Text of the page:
Delay of Game

NHL playoffs set to begin


Matthew Reid via Wikimedia Commons

Boston Bruins captain and defenseman Zdeno Chara hoists the Stanley Cup on June 18, 2011 during a victory parade in Boston

Maria Wood, Staff Writer

For hockey fans all over the world, one of the saddest parts of the COVID-19 pandemic was hearing that the National Hockey League suspended the regular season indefinitely on Thursday, March 12. The energy within the NHL teams and fanbases was at a high before the suspension, mainly because the playoffs were within sight. That energy came to a grinding halt when the season was called off.

Now, the move was in the best interest of everyone, taken as a cautionary measure to slow the spread of the coronavirus. Although late nights cheering for favorite teams would be missed greatly, fans knew that their safety and the safety of the organization as a whole came first.

That was almost three months ago. However, a recent announcement from NHL commissioner Gary Bettman has sparked a new hope in players and fans alike. On Tuesday, May 26, Bettman announced that the league’s regular season had officially ended, and that the NHL fully intends to bring back playoff hockey in phases. The playoffs certainly have a different structure from seasons past, but the goal is the same nonetheless: to see what team is worthy of the Stanley Cup.

The first phase was meant as a period of isolation. Players, coaches, and staff were instructed to have been self-isolating for as long as possible to speed up the resumption of playoff hockey. The NHL is currently in its second phase, which allows the return to home facilities and beginning of voluntary on and off-ice training. In early July, the plan is to begin formal training camps for the players as part of the third phase. If the second and third phases go according to plan, then phase four will include participating teams traveling to their respective “hub cities” and beginning tournaments.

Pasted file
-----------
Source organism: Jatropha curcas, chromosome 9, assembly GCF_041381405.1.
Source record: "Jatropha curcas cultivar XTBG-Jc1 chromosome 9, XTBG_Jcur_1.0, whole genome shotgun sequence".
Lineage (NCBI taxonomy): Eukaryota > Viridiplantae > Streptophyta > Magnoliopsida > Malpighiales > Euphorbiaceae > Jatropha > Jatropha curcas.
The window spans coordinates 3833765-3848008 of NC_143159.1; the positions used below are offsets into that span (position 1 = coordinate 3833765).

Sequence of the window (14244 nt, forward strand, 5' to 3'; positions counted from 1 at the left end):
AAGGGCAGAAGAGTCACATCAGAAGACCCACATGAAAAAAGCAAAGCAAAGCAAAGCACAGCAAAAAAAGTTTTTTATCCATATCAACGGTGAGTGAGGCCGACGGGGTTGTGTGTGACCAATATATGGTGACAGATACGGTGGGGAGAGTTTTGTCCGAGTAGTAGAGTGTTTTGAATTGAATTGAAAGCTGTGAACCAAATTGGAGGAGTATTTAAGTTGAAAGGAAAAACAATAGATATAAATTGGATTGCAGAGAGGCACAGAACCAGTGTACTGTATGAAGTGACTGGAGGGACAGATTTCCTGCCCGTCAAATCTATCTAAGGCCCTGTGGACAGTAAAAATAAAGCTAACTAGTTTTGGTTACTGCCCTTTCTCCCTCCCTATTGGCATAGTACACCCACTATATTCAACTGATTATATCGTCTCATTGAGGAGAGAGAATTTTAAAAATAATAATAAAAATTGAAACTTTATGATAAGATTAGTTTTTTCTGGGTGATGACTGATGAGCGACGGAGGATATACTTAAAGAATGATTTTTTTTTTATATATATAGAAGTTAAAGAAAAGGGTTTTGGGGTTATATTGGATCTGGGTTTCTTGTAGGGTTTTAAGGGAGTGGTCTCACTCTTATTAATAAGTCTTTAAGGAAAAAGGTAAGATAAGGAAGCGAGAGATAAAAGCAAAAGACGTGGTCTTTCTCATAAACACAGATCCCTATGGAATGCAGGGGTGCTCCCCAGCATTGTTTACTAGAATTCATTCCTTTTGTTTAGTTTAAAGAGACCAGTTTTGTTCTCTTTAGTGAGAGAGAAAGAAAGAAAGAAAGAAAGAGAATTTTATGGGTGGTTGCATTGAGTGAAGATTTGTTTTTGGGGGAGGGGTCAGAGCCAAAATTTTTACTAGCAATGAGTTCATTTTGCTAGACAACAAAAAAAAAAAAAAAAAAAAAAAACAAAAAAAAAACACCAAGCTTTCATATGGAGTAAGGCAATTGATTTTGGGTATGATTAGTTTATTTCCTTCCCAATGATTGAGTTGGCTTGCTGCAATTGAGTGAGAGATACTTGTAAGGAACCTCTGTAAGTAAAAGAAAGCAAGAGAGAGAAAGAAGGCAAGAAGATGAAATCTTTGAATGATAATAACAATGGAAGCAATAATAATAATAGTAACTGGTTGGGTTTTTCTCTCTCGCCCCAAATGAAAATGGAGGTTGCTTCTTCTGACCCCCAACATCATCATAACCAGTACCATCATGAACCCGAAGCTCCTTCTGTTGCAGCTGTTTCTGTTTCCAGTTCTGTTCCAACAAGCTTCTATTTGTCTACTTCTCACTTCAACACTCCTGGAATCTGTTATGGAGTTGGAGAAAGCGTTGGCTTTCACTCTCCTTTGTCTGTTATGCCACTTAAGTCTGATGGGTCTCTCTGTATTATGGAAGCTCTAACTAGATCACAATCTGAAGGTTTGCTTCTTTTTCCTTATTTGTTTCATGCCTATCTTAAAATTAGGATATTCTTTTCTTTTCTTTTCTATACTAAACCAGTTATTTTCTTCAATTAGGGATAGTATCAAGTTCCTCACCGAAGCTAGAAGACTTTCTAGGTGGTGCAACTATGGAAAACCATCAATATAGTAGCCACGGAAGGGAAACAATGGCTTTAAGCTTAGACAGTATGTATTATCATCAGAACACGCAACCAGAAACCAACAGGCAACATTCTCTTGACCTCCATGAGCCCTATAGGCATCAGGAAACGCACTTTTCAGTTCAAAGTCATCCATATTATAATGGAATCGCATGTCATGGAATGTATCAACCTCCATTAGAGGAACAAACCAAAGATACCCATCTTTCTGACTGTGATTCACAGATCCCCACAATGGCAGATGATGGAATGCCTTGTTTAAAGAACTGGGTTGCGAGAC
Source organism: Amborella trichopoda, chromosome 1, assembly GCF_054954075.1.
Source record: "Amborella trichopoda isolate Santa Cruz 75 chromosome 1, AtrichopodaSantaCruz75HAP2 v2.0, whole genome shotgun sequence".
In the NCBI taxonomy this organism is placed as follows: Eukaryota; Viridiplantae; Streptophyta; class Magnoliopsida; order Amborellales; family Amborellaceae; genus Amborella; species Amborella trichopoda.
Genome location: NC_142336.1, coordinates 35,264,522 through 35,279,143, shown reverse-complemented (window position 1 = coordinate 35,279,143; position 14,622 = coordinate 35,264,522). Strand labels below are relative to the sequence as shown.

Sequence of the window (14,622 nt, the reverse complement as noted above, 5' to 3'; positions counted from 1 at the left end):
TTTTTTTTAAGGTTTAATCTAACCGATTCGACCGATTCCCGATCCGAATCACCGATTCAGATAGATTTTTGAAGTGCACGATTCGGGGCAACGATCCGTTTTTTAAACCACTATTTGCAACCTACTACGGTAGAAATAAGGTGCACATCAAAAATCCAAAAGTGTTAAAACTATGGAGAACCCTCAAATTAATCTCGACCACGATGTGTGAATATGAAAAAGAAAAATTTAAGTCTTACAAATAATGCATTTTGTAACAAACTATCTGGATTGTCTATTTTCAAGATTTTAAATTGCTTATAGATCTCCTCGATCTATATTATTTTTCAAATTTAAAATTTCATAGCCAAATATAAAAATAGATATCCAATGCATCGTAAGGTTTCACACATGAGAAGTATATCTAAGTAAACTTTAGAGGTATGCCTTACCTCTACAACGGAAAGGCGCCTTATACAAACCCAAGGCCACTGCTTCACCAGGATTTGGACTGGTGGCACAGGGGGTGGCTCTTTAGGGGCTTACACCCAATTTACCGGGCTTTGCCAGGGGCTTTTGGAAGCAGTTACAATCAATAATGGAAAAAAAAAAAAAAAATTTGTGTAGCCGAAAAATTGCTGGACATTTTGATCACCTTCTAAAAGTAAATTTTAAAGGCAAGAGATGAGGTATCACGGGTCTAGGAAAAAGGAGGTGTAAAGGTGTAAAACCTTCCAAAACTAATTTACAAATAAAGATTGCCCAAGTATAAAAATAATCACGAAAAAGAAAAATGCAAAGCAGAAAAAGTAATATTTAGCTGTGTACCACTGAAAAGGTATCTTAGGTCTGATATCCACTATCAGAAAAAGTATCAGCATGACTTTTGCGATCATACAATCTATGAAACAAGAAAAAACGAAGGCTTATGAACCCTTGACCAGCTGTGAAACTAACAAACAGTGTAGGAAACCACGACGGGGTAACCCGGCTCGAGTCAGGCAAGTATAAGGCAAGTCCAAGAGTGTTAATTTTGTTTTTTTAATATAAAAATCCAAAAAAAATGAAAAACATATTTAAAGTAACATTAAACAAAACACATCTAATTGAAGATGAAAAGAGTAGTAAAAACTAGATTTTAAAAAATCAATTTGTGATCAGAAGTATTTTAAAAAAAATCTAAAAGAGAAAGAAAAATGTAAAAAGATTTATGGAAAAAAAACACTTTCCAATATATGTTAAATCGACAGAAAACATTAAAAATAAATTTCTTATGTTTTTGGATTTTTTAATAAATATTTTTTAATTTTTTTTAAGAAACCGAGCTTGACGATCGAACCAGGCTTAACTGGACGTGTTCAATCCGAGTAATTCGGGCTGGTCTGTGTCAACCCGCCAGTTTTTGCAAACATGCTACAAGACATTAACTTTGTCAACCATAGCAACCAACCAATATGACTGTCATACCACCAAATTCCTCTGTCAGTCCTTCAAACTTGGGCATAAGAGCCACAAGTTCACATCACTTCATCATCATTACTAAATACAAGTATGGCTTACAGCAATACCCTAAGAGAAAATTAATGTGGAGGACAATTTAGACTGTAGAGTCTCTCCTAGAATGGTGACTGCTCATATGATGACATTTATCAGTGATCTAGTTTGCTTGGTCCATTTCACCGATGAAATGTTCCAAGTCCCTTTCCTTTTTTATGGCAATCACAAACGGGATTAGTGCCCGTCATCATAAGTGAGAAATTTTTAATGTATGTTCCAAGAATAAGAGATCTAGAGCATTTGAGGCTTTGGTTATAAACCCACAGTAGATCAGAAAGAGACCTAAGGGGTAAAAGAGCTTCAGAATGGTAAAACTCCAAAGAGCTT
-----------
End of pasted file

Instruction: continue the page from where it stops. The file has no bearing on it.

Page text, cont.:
The NHL has not released specific dates for games to begin. In a video to the public, Bettman said, “At this time, we are not fixing dates because the schedule of our return to play will be determined both by developing circumstances and the needs of the players.” That being said, the postseason is expected to run into the late summer and even early fall of 2020.

Teams qualified for the playoff race based on their points percentage for the regular season (total number of points out of possible points with a win; a win is two points and an overtime/shootout loss is one point). Twenty-four of the league’s thirty-one teams have qualified to play, twelve from the Eastern Conference and twelve from the Western Conference. The seven teams that did not qualify will be entered in the NHL Draft Lottery that is set to begin its first phase on June 26.

The seeding is set as follows: the top four teams from each conference will be given a bye, then play each other round-robin style to determine top-four seeding. The remaining eight teams in each conference will play best-of-five series to determine who progresses and who is eliminated. The four teams in each conference that win their best-of-five series will go on to face the newly seeded round-robin teams in an official first round of playoffs.

One hub city from each conference will be selected to host the postseason games, and among the options are Chicago, Columbus, Dallas, Edmonton, Las Vegas, Los Angeles, Minneapolis/St. Paul, Pittsburgh, Toronto and Vancouver. The cities are being chosen based on factors like population density, arena space, hotel availability, and the rate at which COVID-19 is spreading. It was noted that Canadian cities may be a difficult option as a result of having to self-quarantine for at least two weeks after entering the country.

In short, there are countless changes that have never been seen before in the NHL playoffs. That being said, the 2019-2020 season is sure to be one for the history books.